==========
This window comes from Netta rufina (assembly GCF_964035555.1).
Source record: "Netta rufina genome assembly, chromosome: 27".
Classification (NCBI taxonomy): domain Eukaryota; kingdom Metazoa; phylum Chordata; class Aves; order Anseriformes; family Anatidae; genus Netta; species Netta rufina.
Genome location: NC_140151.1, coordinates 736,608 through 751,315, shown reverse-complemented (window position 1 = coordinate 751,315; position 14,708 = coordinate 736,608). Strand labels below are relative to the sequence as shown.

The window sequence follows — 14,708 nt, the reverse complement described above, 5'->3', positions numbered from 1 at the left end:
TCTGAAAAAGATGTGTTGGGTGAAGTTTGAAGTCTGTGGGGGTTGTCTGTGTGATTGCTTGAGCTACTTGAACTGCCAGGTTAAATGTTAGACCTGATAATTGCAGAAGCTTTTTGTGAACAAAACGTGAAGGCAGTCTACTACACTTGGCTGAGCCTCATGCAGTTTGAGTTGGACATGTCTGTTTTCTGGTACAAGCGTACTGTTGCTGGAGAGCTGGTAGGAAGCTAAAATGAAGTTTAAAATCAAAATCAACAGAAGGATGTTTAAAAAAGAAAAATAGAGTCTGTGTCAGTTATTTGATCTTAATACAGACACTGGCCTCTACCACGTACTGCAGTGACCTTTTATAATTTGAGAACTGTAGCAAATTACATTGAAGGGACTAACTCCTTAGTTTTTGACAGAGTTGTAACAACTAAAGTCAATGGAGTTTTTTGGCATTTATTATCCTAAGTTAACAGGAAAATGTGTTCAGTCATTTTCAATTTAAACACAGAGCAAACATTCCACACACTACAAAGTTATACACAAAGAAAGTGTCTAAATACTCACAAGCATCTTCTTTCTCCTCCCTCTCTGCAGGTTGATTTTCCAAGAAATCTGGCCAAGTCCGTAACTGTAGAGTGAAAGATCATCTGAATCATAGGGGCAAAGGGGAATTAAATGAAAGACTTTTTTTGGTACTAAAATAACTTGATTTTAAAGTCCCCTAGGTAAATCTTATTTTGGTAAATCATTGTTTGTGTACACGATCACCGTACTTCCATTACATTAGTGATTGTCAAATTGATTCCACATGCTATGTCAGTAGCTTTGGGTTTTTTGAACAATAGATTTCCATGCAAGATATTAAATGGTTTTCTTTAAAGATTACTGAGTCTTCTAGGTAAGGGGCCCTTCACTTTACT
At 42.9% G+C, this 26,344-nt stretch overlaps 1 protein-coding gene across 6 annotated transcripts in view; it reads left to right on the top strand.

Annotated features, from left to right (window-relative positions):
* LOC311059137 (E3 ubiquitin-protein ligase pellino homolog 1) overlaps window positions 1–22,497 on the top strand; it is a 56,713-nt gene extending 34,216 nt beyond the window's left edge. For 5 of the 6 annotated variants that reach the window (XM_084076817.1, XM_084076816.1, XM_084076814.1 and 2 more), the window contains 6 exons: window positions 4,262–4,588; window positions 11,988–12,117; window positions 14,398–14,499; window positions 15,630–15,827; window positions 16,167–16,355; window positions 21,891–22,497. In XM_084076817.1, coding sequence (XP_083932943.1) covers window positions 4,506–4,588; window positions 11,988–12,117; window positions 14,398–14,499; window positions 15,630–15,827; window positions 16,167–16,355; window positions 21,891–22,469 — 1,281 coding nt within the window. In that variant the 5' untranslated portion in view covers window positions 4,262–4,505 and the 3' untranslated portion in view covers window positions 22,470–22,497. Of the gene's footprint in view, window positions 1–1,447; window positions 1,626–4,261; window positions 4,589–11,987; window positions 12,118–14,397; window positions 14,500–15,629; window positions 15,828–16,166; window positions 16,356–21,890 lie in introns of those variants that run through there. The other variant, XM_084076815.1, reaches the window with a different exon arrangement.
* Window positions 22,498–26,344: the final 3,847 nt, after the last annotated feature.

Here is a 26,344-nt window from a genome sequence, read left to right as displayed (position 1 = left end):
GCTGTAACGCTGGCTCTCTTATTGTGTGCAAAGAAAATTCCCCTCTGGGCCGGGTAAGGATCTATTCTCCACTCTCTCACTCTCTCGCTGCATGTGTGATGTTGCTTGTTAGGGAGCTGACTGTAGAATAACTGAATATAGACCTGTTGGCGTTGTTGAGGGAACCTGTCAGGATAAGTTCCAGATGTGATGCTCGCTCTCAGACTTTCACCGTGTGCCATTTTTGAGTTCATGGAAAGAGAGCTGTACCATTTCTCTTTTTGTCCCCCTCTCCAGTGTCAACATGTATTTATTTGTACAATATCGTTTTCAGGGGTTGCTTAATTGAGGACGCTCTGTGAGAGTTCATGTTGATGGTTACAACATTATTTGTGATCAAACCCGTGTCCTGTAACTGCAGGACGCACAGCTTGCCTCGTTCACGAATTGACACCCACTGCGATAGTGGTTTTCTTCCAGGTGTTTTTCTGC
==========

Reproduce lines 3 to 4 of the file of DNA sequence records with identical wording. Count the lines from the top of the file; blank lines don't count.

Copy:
Classification (NCBI taxonomy): domain Eukaryota; kingdom Metazoa; phylum Chordata; class Aves; order Anseriformes; family Anatidae; genus Netta; species Netta rufina.
Genome location: NC_140151.1, coordinates 736,608 through 751,315, shown reverse-complemented (window position 1 = coordinate 751,315; position 14,708 = coordinate 736,608). Strand labels below are relative to the sequence as shown.